However, it is important to note that Premier was not gunning for the number one position of pinball manufacturing. The ‘street level’ games were not meant to dramatically change the scope of their operations. According to pinball designer John Trudeau (who designed Silver Slugger and began the initial design efforts on Deadly Weapon before leaving to work for WMS), Premier wanted to target a different market segment with the ‘street level’ games than was being attended to via the traditional release of full-featured games.

He also noted Premier was pleased with Silver Slugger’s demand and sales performance. A 2,100 production game was a healthy number from Premier’s perspective. Also, by all indications Silver Slugger was a good earner on location, with WMS noting its performance rivaled games like Diner (which cost far more to make the Silver Slugger did). Harley-Davidson (Midway 1991) was a WMS attempt to build a game along the lines of ‘street level’ to see if it could be as successful as Silver Slugger was.

Silver Slugger, from a production standpoint Premier’s most successful “street level” pin (photo by author)
Silver Slugger, from a production standpoint Premier’s most successful ‘street level’ pin(Picture by author)

Nonetheless, Silver Slugger’s success was never really replicated. As seen in the chart above, Premier produced roughly 2,624 fewer pinball machines in 1990 than in 1989 (not including non-traditional games and games without production counts listed online; provisions applied to all years examined in the chart). That’s a decline of almost 33%, and obviously was quite significant. Premier responded in 1991 by only putting out two ‘street level’ games (the last, Hoops, coming out in February) and then returning to full-featured machines. As the chart indicates, their numbers recovered (not to 1989’s level, but still over 2,000 units and a 39% improvement from 1990).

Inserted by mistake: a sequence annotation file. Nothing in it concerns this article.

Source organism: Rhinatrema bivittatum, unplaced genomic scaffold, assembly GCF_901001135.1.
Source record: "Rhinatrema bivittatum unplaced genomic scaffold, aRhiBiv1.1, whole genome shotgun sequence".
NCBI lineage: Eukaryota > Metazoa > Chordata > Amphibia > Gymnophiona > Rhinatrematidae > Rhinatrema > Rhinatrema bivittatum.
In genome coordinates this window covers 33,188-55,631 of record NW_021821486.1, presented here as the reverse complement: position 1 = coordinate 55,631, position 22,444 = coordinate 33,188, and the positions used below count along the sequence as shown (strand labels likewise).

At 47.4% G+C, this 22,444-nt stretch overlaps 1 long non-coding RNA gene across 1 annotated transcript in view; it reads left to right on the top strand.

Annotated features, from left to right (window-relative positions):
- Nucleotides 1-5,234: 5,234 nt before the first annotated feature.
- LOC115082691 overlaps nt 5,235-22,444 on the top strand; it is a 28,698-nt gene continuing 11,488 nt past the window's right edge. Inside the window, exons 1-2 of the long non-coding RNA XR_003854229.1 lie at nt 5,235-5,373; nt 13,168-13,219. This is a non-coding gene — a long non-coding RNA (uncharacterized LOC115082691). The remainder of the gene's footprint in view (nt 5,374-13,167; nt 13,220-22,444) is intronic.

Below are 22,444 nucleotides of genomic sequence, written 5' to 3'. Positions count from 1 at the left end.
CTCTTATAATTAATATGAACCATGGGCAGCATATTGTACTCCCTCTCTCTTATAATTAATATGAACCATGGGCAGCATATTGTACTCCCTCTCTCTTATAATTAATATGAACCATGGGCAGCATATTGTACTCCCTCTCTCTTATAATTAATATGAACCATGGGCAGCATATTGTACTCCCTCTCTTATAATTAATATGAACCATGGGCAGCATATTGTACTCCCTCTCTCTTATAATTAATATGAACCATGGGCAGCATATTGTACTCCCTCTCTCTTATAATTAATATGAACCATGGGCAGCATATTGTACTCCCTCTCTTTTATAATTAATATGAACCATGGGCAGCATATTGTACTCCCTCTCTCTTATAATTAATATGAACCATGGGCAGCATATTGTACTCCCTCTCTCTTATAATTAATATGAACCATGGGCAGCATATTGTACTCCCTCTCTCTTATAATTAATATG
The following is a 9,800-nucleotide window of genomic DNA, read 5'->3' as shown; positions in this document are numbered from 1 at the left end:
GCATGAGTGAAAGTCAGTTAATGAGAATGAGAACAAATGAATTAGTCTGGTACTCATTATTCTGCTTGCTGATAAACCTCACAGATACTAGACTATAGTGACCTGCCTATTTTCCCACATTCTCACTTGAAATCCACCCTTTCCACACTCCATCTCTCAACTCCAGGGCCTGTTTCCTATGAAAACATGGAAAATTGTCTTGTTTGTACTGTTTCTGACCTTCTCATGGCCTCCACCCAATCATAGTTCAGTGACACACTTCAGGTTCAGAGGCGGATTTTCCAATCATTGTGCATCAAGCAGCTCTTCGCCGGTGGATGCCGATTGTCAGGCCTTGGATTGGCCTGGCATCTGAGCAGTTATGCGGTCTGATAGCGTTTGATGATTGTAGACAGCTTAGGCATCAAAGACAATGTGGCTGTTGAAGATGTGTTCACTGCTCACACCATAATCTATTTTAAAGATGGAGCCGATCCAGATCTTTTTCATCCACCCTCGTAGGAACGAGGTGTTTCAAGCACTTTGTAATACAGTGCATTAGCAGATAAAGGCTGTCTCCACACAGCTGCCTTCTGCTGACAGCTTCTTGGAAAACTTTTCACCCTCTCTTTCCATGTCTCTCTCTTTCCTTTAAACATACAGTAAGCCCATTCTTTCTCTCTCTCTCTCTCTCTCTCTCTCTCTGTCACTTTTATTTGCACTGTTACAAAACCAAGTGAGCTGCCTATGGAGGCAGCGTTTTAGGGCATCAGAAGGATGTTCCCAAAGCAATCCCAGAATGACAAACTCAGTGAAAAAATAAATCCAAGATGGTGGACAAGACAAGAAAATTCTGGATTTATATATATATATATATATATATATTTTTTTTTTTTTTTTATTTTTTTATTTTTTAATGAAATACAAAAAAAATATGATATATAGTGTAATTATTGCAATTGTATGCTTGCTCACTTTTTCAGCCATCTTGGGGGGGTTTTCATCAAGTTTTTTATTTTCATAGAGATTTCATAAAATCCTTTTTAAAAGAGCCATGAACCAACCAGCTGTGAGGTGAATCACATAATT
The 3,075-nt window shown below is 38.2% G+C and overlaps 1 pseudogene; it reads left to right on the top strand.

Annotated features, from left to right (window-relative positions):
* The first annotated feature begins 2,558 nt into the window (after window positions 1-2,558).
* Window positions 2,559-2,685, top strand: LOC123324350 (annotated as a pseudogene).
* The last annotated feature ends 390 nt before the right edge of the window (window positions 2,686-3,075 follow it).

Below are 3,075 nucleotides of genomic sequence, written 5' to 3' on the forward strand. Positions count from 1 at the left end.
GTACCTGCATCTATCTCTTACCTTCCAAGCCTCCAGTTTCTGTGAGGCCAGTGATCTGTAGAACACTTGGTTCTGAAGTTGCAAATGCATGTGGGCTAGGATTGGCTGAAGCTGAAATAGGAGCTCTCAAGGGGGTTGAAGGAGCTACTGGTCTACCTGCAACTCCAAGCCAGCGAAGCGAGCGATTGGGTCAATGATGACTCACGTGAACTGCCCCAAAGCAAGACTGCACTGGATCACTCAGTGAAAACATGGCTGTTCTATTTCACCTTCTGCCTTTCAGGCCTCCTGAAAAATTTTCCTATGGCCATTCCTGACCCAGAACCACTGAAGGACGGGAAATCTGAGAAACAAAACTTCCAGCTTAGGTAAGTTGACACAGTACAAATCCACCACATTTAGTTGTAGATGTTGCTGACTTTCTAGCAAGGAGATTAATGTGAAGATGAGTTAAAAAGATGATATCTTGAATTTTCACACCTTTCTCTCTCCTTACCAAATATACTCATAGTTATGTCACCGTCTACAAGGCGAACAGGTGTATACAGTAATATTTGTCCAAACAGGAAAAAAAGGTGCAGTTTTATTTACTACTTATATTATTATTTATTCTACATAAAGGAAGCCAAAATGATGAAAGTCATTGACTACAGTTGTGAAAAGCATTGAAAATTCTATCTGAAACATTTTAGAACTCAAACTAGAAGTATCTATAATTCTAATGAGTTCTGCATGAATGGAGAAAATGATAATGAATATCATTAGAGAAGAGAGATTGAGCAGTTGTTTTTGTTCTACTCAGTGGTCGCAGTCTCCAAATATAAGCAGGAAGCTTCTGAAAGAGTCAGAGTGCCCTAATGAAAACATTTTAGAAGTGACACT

Why Did ‘Street Level’ Fail?

According to Jon Norris (a pinball designer who worked on three ‘street level’ games and stayed with Premier until the company closed), he felt two factors were primarily involved. One fell on the shoulders of Premier and the other on Premier’s distributors.

In the case of Premier, Norris felt it was a major mistake to go all in on the ‘street level’ concept. Like Trudeau, Norris noted the games were designed to appeal to a different market segment than normal. Norris viewed it as a niche market, one that would find simpler games more appealing to operate (such as if the pins were at remote locations difficult for the operator to reach in a timely manner, so reliability would be paramount but the games might also face less competition so the simpler designs could still competitively earn).

However, Norris believed most operators wanted full-featured games most of the time, and so it made more sense to only do a ‘street level’ release on occasion (such as a single game annually). Instead, Premier only did ‘street level’ games, as the chart notes (disregarding some novelty games they did as well, which are not included in that chart). Had they spread the ‘street level’ releases around more chronologically, and relied on traditional pinball machines as the bulk of production, Norris thinks the concept would have endured for a longer period of time.